Ground Rent and houses

For Adam Smith, “Ground-rents are a still more proper subject of taxation than the rent of houses,” because that charge would not raise the rents that people paid for their dwellings. A levy on Ground Rent would fall on the owner of the Ground Rent, who (as a monopolist) was already exacting “the greatest rent which can be got for the use of his ground”. But if the tax was levied on the tenant, “the less he would incline to pay for the ground; so that the final payment of the tax would fall altogether upon the owner of the ground-rent”. Smith believed that raising revenue from Ground Rent was reasonable, because this was revenue which the owner received “without any care or attention of his own”.4

House prices and the Window Tax

Observing how, in 1775, taxes were levied on windows in people’s homes, Smith emphasised that “The natural tendency of the window-tax, and of all other taxes upon houses, is to lower rents. The more a man pays for the tax, the less, it is evident, he can afford to pay for the rent”. The increase in the rent of dwellings had more than offset the taxes on windows. This was because of the rising demand for dwellings; it did not falsify the theory. And, as Smith concluded, “Had it not been for the tax, rents would probably have risen still higher”.5

Taxes on the profits of farming

A tenant farmer would not reduce his output in response to a tax levied directly on his profit. Why not? Because he would still be liable for Rent to the landlord. He would, therefore, continue to produce at the same level of activity. But, noted Smith, to protect his profit, the farmer would end up “paying less rent to the landlord. The more he is obliged to pay in the way of tax, the less he can afford to pay in the way of rent”.6

The Poll Tax on slaves

Smith tracked the impact of the Poll Tax that was levied on the slaves on plantations in the English colonies in the Carolinas of America and the islands of the West Indies. Those taxes, Smith explained, reduced the profits of the agricultural enterprises. And so “As the planters are, the greater part of them, both farmers and landlords, the final payment of the tax falls upon them in their quality of landlords without any retribution”.7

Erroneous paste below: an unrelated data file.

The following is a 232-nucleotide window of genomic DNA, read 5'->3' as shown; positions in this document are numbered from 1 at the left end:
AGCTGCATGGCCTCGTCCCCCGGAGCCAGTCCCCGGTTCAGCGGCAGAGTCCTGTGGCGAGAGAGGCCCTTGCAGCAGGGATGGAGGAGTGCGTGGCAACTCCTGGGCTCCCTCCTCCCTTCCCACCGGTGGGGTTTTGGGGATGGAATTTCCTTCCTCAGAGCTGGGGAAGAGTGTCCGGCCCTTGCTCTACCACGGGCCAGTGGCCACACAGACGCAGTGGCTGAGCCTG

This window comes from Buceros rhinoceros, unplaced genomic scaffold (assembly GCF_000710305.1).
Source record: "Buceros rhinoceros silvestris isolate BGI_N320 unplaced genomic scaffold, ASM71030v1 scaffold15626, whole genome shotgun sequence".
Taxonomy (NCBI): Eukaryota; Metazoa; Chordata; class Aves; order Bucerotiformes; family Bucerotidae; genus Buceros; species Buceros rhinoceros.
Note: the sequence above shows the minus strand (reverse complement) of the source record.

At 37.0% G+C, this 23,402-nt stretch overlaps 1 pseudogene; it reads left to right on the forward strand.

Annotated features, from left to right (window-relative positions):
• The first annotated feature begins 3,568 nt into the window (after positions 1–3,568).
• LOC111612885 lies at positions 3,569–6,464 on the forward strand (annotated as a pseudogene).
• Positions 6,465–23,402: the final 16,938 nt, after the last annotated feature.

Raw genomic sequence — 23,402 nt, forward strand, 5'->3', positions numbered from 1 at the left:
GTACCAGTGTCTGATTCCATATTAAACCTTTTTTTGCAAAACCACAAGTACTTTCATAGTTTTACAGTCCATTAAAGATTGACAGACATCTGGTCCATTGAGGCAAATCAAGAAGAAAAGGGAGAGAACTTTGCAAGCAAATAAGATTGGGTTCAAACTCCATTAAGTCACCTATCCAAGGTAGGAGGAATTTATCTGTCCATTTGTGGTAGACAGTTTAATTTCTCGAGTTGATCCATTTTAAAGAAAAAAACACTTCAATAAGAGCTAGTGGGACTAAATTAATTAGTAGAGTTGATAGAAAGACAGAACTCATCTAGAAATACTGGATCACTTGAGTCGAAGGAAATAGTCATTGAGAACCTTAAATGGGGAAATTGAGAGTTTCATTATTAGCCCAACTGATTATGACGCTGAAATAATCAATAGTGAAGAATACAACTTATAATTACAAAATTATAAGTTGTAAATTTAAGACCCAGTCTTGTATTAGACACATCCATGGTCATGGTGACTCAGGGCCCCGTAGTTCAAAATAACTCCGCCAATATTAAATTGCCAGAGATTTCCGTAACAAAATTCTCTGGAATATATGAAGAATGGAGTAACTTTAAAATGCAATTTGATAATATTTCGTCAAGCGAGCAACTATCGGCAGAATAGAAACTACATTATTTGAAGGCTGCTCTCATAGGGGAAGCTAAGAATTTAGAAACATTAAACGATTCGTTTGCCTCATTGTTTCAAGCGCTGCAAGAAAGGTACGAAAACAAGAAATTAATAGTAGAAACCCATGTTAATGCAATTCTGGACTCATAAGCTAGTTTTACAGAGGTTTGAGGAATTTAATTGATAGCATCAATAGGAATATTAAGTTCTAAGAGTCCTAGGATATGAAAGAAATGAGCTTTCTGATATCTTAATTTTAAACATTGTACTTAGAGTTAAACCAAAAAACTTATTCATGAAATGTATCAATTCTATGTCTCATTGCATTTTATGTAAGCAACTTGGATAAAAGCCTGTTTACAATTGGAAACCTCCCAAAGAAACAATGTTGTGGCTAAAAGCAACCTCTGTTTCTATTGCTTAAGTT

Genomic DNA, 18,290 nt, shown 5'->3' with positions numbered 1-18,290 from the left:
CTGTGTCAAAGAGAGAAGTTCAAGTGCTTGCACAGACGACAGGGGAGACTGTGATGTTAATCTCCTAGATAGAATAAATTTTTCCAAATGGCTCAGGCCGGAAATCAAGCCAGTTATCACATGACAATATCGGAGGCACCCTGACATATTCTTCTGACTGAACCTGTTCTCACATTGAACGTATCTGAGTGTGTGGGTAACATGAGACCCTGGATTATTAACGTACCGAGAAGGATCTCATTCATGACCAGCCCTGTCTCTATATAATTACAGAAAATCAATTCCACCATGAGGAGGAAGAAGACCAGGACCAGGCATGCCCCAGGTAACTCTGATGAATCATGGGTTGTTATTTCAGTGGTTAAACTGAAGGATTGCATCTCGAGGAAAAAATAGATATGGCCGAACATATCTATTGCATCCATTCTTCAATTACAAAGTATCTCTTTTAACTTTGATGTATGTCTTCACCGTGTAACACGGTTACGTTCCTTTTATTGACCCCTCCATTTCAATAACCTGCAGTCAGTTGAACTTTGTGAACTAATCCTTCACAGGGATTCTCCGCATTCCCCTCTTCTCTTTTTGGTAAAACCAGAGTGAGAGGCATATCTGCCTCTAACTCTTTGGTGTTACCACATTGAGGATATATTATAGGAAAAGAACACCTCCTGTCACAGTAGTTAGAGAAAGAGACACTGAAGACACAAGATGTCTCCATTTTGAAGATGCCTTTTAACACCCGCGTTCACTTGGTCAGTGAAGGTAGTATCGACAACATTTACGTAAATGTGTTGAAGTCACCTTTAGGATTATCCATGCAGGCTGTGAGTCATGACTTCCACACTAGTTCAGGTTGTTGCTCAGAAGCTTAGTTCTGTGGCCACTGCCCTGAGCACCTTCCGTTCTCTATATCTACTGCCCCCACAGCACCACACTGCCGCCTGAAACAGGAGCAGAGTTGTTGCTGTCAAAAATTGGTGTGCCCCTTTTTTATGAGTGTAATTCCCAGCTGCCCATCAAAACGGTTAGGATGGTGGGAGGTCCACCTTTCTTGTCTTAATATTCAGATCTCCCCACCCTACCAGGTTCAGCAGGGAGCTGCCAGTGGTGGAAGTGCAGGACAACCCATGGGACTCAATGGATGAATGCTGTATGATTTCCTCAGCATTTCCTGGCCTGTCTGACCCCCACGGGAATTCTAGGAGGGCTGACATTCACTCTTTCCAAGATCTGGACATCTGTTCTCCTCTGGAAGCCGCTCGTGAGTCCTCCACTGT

Taxes on the sale of property

When taxes are levied on the transfer of property, the buyer is in the best bargaining position. “He considers what the land will cost him in tax and price together,” observed Smith. “The more he is obliged to pay in the way of tax, the less he will be disposed to give in the way of price.” So the tax on land is passed on in the form of a lower price paid to the seller.8

A tax on the wages of labour

The chaos caused by a tax on wages was carefully examined by Smith. He concluded that, whichever way the burden was twisted (reducing profits, raising the price of consumer goods or inflating the wages paid to workers), there was no escaping the ultimate outcome. “In all cases a direct tax upon the wages of labour must, in the long-run, occasion both a greater reduction in the rent of land, and a greater rise in the price of manufactured goods, than would have followed upon the proper assessment of a sum equal to the produce of the tax, partly upon the rent of land, and partly upon consumable commodities.” He branded those taxes as “absurd and destructive”, and he was emphatic about their disruptive effects.

The declension of industry, the decrease of employment for the poor, the diminution of the annual produce of the land and labour of the country, have generally been the effects of such taxes. In consequence of them, however, the price of labour must always be higher than it otherwise would have been in the actual state of the demand: and this enhancement of price, together with the profit of those who advance it, must always be finally paid by the landlords and consumers.

The consumers to whom Smith referred were rich people, most of them landowners.